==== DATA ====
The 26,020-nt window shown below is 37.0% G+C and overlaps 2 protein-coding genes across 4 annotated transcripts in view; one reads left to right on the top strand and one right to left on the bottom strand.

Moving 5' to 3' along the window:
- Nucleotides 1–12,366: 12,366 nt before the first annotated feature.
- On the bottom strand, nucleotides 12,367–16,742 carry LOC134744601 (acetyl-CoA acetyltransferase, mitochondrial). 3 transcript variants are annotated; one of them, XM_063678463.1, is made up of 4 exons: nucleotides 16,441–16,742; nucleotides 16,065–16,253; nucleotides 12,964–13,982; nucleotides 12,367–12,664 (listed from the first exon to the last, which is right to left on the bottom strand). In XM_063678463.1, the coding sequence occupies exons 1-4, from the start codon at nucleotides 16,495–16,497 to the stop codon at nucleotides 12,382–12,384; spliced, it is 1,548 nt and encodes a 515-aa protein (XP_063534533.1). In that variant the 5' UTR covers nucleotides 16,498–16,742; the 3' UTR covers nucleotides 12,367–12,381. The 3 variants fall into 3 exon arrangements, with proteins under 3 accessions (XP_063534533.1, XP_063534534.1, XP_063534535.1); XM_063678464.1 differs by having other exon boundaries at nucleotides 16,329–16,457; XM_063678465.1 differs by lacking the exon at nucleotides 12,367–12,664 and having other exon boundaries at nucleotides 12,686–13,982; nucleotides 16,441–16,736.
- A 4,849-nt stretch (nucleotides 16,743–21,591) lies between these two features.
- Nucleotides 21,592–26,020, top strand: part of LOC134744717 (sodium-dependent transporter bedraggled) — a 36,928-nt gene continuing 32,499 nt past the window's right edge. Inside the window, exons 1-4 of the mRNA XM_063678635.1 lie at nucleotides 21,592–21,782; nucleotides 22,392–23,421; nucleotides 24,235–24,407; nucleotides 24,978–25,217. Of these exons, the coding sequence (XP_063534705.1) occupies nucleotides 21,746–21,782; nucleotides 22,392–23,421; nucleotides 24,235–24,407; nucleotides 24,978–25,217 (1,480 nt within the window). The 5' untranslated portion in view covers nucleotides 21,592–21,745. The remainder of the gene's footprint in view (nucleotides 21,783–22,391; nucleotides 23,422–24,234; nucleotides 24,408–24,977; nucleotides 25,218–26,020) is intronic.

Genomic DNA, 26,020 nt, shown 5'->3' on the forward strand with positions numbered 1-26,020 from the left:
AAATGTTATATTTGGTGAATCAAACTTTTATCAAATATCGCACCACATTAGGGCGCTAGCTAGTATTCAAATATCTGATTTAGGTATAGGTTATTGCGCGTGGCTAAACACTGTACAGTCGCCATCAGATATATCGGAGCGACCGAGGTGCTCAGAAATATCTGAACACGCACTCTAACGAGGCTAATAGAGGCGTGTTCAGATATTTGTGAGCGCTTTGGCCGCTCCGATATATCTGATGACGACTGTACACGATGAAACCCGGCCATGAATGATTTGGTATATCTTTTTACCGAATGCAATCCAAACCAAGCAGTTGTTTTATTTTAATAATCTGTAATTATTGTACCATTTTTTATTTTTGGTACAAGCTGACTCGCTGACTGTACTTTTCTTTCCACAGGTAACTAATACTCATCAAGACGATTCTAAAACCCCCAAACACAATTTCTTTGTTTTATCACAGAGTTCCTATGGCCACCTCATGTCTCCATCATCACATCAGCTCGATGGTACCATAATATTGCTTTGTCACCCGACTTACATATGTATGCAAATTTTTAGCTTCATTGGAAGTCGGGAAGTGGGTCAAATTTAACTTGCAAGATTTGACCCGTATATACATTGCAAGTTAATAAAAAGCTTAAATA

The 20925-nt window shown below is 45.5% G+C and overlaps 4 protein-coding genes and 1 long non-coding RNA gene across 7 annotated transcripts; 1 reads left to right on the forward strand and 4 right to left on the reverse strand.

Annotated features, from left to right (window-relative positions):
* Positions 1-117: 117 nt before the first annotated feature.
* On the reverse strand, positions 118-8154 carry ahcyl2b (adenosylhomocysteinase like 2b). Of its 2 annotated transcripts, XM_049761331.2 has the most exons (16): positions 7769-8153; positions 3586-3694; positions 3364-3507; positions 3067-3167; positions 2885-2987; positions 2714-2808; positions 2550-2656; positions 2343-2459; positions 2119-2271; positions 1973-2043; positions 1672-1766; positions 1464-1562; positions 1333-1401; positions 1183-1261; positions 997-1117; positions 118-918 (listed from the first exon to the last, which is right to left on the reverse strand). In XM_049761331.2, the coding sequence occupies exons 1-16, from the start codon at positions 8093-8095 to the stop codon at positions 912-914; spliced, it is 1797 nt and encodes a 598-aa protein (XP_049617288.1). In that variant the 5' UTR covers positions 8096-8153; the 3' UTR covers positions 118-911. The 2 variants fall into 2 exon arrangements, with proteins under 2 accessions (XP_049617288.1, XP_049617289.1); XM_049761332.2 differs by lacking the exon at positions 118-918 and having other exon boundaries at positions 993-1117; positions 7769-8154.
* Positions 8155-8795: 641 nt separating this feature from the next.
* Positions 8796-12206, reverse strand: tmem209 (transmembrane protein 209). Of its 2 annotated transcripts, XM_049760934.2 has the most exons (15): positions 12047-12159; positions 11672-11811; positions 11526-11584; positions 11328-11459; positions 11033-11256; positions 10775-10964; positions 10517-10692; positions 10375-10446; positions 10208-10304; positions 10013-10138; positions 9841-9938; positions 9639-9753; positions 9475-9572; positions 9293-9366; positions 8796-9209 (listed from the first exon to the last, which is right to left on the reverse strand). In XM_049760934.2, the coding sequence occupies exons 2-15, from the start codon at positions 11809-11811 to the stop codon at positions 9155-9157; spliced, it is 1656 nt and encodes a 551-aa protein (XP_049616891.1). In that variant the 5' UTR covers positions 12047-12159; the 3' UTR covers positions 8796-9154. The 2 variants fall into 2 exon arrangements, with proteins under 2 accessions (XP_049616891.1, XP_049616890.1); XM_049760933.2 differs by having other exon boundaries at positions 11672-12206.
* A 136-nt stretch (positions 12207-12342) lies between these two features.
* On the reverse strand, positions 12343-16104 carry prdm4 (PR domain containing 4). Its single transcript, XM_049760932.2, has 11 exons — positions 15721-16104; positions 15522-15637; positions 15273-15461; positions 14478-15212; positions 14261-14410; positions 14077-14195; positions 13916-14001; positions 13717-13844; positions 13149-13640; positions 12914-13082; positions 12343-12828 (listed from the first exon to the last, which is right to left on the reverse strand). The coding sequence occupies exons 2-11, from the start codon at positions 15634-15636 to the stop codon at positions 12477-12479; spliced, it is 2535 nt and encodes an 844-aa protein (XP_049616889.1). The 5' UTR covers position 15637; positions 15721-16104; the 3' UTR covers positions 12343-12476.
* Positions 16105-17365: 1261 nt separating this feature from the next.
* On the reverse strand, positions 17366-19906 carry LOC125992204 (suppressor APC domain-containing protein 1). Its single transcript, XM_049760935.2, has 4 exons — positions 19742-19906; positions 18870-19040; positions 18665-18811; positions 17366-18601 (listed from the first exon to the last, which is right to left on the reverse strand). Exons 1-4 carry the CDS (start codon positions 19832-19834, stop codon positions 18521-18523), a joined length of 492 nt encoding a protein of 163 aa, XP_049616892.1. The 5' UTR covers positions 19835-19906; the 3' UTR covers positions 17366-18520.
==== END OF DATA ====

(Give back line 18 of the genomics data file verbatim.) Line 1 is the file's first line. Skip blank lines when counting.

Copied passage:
* On the reverse strand, positions 17366-19906 carry LOC125992204 (suppressor APC domain-containing protein 1). Its single transcript, XM_049760935.2, has 4 exons — positions 19742-19906; positions 18870-19040; positions 18665-18811; positions 17366-18601 (listed from the first exon to the last, which is right to left on the reverse strand). Exons 1-4 carry the CDS (start codon positions 19832-19834, stop codon positions 18521-18523), a joined length of 492 nt encoding a protein of 163 aa, XP_049616892.1. The 5' UTR covers positions 19835-19906; the 3' UTR covers positions 17366-18520.